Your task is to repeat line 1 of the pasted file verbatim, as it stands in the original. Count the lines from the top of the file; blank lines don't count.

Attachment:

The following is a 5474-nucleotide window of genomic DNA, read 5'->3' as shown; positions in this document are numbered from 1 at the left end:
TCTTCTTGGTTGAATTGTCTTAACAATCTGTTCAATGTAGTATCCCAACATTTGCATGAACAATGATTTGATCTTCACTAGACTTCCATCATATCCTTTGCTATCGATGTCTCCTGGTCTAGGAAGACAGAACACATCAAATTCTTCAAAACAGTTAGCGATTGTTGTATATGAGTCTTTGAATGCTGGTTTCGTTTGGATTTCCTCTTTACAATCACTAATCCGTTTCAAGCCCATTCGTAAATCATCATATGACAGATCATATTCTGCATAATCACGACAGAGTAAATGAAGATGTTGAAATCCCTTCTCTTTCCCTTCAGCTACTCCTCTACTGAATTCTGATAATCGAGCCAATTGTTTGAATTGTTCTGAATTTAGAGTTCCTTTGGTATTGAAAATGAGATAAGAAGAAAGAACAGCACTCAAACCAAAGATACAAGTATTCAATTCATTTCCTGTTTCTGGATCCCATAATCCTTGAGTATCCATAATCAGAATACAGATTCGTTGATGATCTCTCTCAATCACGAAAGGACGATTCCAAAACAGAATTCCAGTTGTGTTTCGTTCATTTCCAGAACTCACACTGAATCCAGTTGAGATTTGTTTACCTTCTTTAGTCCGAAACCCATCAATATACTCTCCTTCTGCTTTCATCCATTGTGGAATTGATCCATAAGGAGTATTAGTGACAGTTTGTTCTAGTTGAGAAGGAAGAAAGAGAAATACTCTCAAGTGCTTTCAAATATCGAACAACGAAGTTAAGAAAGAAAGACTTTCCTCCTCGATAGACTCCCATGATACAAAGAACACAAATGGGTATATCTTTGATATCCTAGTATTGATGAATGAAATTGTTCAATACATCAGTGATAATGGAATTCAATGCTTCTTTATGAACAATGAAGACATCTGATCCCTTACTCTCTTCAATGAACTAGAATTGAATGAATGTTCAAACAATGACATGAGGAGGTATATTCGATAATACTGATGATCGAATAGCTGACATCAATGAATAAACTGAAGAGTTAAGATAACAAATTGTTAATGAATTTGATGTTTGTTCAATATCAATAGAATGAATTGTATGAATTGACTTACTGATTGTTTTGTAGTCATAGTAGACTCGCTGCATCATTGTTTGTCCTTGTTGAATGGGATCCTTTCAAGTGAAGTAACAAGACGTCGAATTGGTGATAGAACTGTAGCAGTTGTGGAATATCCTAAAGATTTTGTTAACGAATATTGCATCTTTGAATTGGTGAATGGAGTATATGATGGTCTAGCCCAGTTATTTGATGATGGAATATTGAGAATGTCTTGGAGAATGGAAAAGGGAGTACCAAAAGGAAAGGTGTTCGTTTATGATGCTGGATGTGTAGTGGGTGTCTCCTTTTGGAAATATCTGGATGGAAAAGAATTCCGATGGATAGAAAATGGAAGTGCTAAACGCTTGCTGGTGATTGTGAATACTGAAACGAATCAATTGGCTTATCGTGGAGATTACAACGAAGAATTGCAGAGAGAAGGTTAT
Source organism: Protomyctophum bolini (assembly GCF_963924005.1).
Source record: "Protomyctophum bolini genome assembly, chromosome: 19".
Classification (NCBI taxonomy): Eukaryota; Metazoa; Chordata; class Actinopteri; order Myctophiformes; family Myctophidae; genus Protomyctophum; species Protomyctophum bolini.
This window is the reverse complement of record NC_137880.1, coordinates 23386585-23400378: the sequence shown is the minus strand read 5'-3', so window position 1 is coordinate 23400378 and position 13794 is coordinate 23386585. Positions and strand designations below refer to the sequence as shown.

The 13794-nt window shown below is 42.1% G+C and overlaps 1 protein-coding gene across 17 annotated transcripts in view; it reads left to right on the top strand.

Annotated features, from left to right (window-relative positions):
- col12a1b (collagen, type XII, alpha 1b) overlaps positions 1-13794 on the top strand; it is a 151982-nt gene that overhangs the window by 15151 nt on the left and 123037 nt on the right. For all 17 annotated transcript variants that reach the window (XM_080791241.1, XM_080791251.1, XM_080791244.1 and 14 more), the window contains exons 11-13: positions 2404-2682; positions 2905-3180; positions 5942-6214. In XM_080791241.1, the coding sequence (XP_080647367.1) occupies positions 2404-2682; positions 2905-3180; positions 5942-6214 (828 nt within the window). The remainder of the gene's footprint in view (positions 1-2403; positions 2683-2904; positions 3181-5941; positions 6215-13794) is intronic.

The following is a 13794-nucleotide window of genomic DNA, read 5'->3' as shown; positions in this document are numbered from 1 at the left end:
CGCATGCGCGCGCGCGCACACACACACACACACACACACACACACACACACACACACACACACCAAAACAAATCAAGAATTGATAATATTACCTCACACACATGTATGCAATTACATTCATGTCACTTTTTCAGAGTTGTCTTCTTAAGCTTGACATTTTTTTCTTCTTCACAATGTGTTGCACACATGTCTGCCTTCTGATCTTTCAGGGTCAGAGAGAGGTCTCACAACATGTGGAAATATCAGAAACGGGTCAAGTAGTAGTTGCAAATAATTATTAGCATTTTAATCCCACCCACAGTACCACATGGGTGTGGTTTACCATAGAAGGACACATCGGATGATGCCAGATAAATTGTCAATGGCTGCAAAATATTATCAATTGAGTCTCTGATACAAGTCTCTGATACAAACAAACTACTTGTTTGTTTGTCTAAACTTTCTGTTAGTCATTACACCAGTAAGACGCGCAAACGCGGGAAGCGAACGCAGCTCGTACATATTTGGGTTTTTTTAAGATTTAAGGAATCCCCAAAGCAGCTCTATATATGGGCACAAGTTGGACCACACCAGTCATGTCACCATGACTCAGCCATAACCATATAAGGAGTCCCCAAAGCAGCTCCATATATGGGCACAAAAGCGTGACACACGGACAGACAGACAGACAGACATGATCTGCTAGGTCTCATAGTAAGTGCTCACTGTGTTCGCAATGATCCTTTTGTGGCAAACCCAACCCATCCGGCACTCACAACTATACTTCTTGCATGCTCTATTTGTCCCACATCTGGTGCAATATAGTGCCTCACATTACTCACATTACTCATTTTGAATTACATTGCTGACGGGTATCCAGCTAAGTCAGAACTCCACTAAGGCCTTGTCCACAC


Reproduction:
The following is a 5474-nucleotide window of genomic DNA, read 5'->3' as shown; positions in this document are numbered from 1 at the left end: